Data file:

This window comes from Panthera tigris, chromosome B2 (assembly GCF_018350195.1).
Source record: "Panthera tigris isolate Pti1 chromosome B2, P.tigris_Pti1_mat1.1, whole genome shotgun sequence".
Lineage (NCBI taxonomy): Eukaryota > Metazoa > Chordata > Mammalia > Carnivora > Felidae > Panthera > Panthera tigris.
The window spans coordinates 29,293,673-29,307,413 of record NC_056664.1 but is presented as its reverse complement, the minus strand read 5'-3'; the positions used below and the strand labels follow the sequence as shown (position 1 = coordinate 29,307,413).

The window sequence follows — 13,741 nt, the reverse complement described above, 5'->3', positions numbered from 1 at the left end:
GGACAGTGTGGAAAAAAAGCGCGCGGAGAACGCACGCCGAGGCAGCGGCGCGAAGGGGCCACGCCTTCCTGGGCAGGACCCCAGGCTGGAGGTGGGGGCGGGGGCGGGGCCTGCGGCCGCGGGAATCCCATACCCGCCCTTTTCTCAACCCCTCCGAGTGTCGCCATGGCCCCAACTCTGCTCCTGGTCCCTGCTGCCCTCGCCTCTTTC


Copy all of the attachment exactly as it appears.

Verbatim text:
This window comes from Panthera tigris, chromosome B2 (assembly GCF_018350195.1).
Source record: "Panthera tigris isolate Pti1 chromosome B2, P.tigris_Pti1_mat1.1, whole genome shotgun sequence".
Lineage (NCBI taxonomy): Eukaryota > Metazoa > Chordata > Mammalia > Carnivora > Felidae > Panthera > Panthera tigris.
The window spans coordinates 29,293,673-29,307,413 of record NC_056664.1 but is presented as its reverse complement, the minus strand read 5'-3'; the positions used below and the strand labels follow the sequence as shown (position 1 = coordinate 29,307,413).

The window sequence follows — 13,741 nt, the reverse complement described above, 5'->3', positions numbered from 1 at the left end:
GGACAGTGTGGAAAAAAAGCGCGCGGAGAACGCACGCCGAGGCAGCGGCGCGAAGGGGCCACGCCTTCCTGGGCAGGACCCCAGGCTGGAGGTGGGGGCGGGGGCGGGGCCTGCGGCCGCGGGAATCCCATACCCGCCCTTTTCTCAACCCCTCCGAGTGTCGCCATGGCCCCAACTCTGCTCCTGGTCCCTGCTGCCCTCGCCTCTTTC